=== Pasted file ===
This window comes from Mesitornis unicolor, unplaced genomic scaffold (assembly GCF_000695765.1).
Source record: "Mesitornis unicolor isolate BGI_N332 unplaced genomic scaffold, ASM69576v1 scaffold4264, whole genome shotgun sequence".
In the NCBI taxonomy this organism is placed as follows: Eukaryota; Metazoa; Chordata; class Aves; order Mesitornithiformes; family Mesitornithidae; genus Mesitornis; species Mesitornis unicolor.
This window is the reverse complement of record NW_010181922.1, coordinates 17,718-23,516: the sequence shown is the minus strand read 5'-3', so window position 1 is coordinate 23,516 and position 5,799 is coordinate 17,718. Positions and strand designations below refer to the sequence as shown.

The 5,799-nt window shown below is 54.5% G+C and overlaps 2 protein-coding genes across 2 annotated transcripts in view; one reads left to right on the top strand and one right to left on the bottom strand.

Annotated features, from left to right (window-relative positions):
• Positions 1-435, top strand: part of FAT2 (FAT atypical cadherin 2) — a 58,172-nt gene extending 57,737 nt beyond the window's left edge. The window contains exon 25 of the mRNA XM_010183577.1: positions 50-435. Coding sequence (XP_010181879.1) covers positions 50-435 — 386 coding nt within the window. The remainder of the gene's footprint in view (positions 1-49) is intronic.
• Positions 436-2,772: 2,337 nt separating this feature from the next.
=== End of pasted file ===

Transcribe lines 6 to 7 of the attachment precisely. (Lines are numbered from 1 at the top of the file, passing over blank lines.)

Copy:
Annotated features, from left to right (window-relative positions):
• Positions 1-435, top strand: part of FAT2 (FAT atypical cadherin 2) — a 58,172-nt gene extending 57,737 nt beyond the window's left edge. The window contains exon 25 of the mRNA XM_010183577.1: positions 50-435. Coding sequence (XP_010181879.1) covers positions 50-435 — 386 coding nt within the window. The remainder of the gene's footprint in view (positions 1-49) is intronic.